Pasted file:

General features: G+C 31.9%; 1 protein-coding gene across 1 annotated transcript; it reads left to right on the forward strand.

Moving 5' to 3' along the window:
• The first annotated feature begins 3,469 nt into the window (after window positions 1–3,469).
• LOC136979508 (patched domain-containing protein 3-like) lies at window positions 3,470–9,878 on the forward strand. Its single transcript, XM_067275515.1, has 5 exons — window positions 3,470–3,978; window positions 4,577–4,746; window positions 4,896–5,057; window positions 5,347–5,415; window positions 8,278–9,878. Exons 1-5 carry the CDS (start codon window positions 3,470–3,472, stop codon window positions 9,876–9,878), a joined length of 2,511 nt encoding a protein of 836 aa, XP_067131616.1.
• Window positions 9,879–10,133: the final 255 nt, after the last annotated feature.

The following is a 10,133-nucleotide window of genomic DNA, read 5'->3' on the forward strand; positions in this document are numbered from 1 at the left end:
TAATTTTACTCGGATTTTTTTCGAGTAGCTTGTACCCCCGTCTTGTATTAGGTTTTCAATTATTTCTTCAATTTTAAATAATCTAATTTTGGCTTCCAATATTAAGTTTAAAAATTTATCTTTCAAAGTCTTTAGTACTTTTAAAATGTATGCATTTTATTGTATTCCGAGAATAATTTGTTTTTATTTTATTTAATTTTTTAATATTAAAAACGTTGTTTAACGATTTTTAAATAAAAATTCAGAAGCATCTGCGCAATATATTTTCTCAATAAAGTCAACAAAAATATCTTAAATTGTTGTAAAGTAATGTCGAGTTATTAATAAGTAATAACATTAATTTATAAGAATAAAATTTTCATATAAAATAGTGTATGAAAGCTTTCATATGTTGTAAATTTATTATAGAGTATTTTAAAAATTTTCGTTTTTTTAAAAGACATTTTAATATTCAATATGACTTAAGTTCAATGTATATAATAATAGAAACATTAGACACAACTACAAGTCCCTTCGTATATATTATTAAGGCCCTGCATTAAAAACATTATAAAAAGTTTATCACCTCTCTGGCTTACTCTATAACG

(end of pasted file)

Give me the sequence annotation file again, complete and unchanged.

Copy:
General features: G+C 31.9%; 1 protein-coding gene across 1 annotated transcript; it reads left to right on the forward strand.

Moving 5' to 3' along the window:
• The first annotated feature begins 3,469 nt into the window (after window positions 1–3,469).
• LOC136979508 (patched domain-containing protein 3-like) lies at window positions 3,470–9,878 on the forward strand. Its single transcript, XM_067275515.1, has 5 exons — window positions 3,470–3,978; window positions 4,577–4,746; window positions 4,896–5,057; window positions 5,347–5,415; window positions 8,278–9,878. Exons 1-5 carry the CDS (start codon window positions 3,470–3,472, stop codon window positions 9,876–9,878), a joined length of 2,511 nt encoding a protein of 836 aa, XP_067131616.1.
• Window positions 9,879–10,133: the final 255 nt, after the last annotated feature.

The following is a 10,133-nucleotide window of genomic DNA, read 5'->3' on the forward strand; positions in this document are numbered from 1 at the left end:
TAATTTTACTCGGATTTTTTTCGAGTAGCTTGTACCCCCGTCTTGTATTAGGTTTTCAATTATTTCTTCAATTTTAAATAATCTAATTTTGGCTTCCAATATTAAGTTTAAAAATTTATCTTTCAAAGTCTTTAGTACTTTTAAAATGTATGCATTTTATTGTATTCCGAGAATAATTTGTTTTTATTTTATTTAATTTTTTAATATTAAAAACGTTGTTTAACGATTTTTAAATAAAAATTCAGAAGCATCTGCGCAATATATTTTCTCAATAAAGTCAACAAAAATATCTTAAATTGTTGTAAAGTAATGTCGAGTTATTAATAAGTAATAACATTAATTTATAAGAATAAAATTTTCATATAAAATAGTGTATGAAAGCTTTCATATGTTGTAAATTTATTATAGAGTATTTTAAAAATTTTCGTTTTTTTAAAAGACATTTTAATATTCAATATGACTTAAGTTCAATGTATATAATAATAGAAACATTAGACACAACTACAAGTCCCTTCGTATATATTATTAAGGCCCTGCATTAAAAACATTATAAAAAGTTTATCACCTCTCTGGCTTACTCTATAACG